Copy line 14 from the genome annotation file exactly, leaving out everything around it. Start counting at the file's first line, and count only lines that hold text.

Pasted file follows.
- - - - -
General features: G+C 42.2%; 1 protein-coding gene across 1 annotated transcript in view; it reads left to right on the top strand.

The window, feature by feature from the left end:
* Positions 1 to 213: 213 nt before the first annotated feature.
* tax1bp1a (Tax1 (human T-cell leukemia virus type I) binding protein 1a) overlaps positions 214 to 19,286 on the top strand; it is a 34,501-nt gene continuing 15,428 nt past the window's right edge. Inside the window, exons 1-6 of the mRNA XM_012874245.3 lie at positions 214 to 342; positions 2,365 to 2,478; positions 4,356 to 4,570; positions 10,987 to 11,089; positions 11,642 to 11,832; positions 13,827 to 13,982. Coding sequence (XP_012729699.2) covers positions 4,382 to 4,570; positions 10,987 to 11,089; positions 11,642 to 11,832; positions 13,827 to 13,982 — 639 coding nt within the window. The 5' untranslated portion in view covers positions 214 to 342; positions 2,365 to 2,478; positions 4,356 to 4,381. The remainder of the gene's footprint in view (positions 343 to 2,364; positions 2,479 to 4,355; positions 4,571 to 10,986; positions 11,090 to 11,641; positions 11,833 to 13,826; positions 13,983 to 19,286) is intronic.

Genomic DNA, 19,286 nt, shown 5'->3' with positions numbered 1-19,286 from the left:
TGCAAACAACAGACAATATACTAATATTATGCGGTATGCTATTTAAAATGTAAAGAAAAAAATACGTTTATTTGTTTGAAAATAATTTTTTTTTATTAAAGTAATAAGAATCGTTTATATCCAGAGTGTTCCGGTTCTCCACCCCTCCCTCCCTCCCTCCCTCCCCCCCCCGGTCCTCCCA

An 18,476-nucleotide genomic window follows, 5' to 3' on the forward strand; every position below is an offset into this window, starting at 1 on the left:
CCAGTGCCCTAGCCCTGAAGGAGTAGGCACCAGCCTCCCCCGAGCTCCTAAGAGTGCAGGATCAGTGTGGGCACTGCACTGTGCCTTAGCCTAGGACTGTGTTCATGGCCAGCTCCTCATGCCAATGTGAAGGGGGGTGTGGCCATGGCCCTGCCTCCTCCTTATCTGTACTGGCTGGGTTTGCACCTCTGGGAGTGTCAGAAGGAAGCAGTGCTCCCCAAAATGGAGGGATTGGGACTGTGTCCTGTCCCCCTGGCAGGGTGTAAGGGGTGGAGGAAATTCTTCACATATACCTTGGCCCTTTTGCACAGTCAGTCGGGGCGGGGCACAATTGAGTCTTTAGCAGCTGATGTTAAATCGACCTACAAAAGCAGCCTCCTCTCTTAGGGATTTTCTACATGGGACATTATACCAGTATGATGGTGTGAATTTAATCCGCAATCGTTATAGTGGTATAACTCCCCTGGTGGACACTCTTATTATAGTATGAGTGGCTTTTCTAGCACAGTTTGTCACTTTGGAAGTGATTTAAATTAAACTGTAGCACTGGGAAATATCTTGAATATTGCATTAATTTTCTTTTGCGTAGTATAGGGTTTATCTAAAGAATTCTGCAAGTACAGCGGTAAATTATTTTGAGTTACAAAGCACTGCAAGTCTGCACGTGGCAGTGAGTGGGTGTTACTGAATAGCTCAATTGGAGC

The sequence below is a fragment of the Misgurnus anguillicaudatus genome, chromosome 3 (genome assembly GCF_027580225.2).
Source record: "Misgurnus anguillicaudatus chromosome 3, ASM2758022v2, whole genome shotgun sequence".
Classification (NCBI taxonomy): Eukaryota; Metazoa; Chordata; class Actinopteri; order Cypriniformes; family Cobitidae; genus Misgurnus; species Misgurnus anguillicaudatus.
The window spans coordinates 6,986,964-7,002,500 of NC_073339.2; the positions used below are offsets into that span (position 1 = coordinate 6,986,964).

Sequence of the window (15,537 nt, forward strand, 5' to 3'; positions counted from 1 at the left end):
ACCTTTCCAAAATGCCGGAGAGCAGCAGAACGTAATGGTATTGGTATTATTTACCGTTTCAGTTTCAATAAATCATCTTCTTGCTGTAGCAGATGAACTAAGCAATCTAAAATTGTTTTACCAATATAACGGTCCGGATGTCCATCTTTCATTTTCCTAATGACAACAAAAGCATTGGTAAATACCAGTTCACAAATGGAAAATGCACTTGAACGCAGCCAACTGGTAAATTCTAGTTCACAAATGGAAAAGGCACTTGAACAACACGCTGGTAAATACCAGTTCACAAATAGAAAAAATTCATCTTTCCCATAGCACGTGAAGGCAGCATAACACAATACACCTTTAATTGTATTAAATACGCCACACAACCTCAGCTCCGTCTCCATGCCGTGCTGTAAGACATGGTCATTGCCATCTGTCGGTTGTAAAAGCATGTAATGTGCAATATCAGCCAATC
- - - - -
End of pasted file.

ACCTTTCCAAAATGCCGGAGAGCAGCAGAACGTAATGGTATTGGTATTATTTACCGTTTCAGTTTCAATAAATCATCTTCTTGCTGTAGCAGATGAACTAAGCAATCTAAAATTGTTTTACCAATATAACGGTCCGGATGTCCATCTTTCATTTTCCTAATGACAACAAAAGCATTGGTAAATACCAGTTCACAAATGGAAAATGCACTTGAACGCAGCCAACTGGTAAATTCTAGTTCACAAATGGAAAAGGCACTTGAACAACACGCTGGTAAATACCAGTTCACAAATAGAAAAAATTCATCTTTCCCATAGCACGTGAAGGCAGCATAACACAATACACCTTTAATTGTATTAAATACGCCACACAACCTCAGCTCCGTCTCCATGCCGTGCTGTAAGACATGGTCATTGCCATCTGTCGGTTGTAAAAGCATGTAATGTGCAATATCAGCCAATC